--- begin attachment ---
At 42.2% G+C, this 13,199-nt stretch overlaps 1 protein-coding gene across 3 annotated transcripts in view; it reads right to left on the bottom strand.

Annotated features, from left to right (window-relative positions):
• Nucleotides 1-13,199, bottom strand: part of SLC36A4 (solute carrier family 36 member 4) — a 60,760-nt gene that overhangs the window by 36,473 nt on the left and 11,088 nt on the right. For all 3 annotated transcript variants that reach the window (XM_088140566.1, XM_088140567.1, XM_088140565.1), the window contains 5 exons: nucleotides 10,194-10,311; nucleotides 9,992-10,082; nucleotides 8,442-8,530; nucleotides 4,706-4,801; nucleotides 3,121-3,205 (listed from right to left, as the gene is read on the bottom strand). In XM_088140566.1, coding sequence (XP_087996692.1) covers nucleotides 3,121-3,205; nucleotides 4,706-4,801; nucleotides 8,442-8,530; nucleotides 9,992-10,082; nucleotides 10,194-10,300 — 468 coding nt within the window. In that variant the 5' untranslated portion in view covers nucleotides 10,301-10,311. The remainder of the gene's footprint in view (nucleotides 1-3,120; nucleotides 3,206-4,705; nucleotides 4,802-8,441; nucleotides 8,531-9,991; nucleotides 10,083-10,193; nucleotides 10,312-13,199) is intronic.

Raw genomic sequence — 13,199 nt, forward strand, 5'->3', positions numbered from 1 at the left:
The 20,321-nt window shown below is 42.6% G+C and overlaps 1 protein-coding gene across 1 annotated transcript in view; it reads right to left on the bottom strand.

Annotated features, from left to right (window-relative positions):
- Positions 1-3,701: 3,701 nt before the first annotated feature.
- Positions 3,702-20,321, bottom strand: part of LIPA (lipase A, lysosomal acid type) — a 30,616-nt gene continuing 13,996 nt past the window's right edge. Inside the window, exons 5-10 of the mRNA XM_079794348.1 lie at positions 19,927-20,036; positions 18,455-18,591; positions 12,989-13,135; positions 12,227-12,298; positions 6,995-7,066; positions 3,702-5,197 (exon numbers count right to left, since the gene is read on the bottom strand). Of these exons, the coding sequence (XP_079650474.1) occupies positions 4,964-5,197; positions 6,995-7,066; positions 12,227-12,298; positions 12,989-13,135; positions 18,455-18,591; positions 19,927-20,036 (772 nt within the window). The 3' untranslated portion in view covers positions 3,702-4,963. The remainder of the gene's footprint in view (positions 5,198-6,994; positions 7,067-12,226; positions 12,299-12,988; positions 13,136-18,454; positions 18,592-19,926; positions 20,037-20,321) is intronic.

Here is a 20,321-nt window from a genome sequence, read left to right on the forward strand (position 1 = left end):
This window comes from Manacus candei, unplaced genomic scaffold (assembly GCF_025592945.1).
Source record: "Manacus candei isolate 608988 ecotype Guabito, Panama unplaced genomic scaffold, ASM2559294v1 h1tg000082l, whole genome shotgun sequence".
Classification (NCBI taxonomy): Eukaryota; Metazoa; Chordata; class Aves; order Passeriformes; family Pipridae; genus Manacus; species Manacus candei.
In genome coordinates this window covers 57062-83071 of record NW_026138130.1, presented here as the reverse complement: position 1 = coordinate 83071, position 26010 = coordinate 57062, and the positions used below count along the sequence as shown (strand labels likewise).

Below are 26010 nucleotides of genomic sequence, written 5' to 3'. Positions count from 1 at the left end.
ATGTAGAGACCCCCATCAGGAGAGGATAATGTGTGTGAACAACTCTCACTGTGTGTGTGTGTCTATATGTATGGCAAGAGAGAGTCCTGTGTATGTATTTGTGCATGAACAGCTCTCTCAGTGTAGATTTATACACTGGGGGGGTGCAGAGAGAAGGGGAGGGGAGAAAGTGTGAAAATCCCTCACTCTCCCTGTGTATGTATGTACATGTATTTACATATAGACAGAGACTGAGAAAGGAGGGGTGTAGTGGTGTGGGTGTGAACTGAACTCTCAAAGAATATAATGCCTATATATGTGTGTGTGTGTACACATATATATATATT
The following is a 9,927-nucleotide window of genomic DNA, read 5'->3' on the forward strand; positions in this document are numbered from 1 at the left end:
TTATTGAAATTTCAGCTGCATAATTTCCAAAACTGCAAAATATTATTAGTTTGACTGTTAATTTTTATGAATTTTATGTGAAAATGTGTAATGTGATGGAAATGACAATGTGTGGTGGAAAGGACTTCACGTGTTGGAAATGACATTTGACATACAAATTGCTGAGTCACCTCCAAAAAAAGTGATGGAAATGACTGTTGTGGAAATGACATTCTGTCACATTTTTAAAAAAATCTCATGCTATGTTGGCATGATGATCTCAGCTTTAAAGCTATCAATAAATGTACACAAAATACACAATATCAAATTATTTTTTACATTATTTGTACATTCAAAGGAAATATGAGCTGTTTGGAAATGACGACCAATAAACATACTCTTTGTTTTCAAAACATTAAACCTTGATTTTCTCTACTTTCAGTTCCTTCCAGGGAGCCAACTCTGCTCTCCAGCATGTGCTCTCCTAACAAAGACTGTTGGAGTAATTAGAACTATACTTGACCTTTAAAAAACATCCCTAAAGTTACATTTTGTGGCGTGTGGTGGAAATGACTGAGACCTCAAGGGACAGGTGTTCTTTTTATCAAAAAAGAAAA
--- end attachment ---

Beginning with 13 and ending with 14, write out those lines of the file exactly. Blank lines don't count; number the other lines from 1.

In genome coordinates this window covers 57062-83071 of record NW_026138130.1, presented here as the reverse complement: position 1 = coordinate 83071, position 26010 = coordinate 57062, and the positions used below count along the sequence as shown (strand labels likewise).

Below are 26010 nucleotides of genomic sequence, written 5' to 3'. Positions count from 1 at the left end.